Nadav Malin, president of BuildingGreen, is the Vision 2020 chair for Materials and Resources.
Eli Meir Kaplan Nadav Malin, president of BuildingGreen, is the Vision 2020 chair for Materials and Resources.
© 2012 Tom Lent, Healthy Building Network
© 2012 Tom Lent, Healthy Building Network

By 2020 transparency will have permeated the world of building products, giving us nutrition-label-like data on everything we use. Those labels will inform us about what’s in the products, what resources went into their production, and what was released or emitted in the process of making them.

Recognizing that data alone is not actionable information, we’ll also need trustworthy, reliable resources to help us interpret the information about ingredients and emissions. The nutrition labels we see on food wouldn’t do us much good without access to good science about healthy and unhealthy fats—and we need that kind of science to inform healthy material choices as well.

Today we know that many of the products we’re using are unnecessarily harmful—to our health, to the species with which we share this planet, and to the climate—but we have only glimpses and conjectures about the exact nature of those impacts.

This predicament certainly applies to designers and contractors—they know only what suppliers tell them about what’s in a product. But it also applies to manufacturers, who may be in a similar position with their suppliers. Even when manufacturers know exactly what they’re using, information about the health and environmental risks of those substances isn’t always clear, nor can they predict which substances their customers will be most concerned about next.


The push for transparency is not just about health—it applies to environmental impacts of materials as well. And it’s not just about products. A growing number of cities are mandating that building owners release data on how much energy their buildings use. New York City is leading this trend with its groundbreaking release of energy use in large nonresidential buildings throughout the city.

In the realm of building materials, an important tool for getting a handle on all of this is an environmental life-cycle assessment (LCA), which adds up the inputs and outputs of resources and emissions through all stages of a product’s life.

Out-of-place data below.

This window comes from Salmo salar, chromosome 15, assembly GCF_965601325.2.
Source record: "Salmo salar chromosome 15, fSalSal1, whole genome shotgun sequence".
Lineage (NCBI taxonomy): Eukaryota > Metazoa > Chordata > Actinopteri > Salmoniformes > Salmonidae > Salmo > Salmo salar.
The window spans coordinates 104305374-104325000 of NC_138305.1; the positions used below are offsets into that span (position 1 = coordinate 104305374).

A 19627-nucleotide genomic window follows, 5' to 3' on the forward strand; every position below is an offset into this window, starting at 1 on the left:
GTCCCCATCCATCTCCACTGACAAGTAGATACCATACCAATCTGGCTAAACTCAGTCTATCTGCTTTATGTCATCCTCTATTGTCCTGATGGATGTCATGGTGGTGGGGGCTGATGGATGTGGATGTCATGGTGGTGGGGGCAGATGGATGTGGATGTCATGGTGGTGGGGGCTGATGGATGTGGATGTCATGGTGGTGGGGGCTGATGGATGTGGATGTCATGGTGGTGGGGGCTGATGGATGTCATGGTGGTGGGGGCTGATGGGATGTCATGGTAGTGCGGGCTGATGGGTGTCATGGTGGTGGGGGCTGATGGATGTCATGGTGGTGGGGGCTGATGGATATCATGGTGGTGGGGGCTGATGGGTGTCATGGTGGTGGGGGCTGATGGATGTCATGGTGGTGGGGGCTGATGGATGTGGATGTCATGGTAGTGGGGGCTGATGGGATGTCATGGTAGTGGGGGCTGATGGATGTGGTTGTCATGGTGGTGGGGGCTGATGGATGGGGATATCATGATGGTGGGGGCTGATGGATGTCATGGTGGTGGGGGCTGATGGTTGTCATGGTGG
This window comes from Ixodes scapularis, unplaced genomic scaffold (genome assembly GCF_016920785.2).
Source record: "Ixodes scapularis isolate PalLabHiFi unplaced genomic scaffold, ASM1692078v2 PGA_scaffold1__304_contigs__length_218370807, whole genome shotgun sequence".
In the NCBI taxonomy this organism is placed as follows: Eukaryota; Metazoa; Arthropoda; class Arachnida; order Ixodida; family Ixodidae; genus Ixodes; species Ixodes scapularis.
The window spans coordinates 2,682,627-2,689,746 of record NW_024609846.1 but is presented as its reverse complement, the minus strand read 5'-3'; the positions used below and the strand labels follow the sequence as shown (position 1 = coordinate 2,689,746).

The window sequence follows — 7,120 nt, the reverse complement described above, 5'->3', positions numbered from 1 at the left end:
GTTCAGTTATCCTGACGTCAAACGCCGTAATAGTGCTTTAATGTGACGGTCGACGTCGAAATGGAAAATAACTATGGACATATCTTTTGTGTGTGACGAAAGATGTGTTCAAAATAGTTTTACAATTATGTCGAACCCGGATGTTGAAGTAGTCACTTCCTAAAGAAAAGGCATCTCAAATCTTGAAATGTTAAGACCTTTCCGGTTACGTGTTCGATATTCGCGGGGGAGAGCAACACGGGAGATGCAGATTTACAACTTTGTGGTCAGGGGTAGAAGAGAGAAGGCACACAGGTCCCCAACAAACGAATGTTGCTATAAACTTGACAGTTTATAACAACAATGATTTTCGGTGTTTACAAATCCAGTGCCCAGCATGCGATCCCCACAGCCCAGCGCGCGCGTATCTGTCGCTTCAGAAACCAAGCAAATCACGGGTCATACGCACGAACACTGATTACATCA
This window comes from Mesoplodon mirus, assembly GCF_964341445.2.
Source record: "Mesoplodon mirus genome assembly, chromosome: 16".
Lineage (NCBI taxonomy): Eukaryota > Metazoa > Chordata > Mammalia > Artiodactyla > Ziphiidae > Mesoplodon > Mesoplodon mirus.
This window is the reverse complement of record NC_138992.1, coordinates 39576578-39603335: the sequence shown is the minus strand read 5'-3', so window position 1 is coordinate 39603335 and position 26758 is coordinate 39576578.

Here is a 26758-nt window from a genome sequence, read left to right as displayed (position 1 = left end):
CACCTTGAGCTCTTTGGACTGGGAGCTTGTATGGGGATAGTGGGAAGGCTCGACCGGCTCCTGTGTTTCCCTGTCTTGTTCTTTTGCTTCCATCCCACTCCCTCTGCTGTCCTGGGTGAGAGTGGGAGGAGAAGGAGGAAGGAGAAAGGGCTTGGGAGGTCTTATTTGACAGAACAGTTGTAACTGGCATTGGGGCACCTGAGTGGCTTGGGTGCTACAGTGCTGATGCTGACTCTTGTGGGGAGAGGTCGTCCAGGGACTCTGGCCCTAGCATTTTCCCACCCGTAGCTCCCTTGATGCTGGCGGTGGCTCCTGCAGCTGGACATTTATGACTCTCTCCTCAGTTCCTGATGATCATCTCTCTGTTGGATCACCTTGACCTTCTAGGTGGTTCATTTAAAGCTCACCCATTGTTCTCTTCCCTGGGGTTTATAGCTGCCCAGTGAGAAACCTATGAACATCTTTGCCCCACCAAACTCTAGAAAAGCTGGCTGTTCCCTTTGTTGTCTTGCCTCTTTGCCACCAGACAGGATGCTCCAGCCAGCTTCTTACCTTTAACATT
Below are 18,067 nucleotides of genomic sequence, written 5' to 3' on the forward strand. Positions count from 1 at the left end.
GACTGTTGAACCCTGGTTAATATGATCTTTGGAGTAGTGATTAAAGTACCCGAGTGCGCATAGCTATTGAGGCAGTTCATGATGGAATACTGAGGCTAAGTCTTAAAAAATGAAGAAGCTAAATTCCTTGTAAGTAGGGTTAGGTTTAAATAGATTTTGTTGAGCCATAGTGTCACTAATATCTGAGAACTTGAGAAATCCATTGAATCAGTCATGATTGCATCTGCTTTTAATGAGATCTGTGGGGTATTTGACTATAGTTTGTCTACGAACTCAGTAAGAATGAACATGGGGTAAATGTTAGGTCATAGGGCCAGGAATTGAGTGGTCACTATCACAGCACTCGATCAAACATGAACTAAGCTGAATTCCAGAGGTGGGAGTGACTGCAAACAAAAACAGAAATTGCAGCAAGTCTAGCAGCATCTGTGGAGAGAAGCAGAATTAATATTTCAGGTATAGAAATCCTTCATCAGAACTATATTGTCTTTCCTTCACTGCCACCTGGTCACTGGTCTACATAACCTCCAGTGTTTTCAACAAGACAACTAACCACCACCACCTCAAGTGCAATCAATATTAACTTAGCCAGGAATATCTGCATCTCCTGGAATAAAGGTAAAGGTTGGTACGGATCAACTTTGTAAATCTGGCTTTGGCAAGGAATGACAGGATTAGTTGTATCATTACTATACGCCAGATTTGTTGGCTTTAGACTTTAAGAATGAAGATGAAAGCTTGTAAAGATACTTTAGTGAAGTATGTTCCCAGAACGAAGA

Those inputs and outputs are then traced to categories of environmental impact—sometimes called “the big six”—which include global warming potential (greenhouse gases), depletion of the stratospheric ozone layer, acidification of land and water resources, eutrophication (nutrient loading of surface waters), formation of tropospheric ozone, and depletion of nonrenewable energy resources.

An LCA report on a single product can run more than 100 pages—too much for most designers and builders to digest. Fortunately, the Europeans created a summary format, called an Environmental Product Declaration (EPD), that a few leading suppliers are starting to use in the United States. In addition to being short enough to manage, EPDs have the benefit of third-party validation, which adds to their credibility.

But there are critical issues that LCA studies either ignore completely or give lip service to with woefully inadequate proxy indicators. For example, the widely used TRACI method for translating inputs and outputs into impact categories deals with habitat disruption using the proxy of numbers of threatened or endangered species in the country, and it lacks risk factors for many widely used chemicals.

As whole-building LCA becomes feasible for more projects, it is critical to avoid overstating what it can do.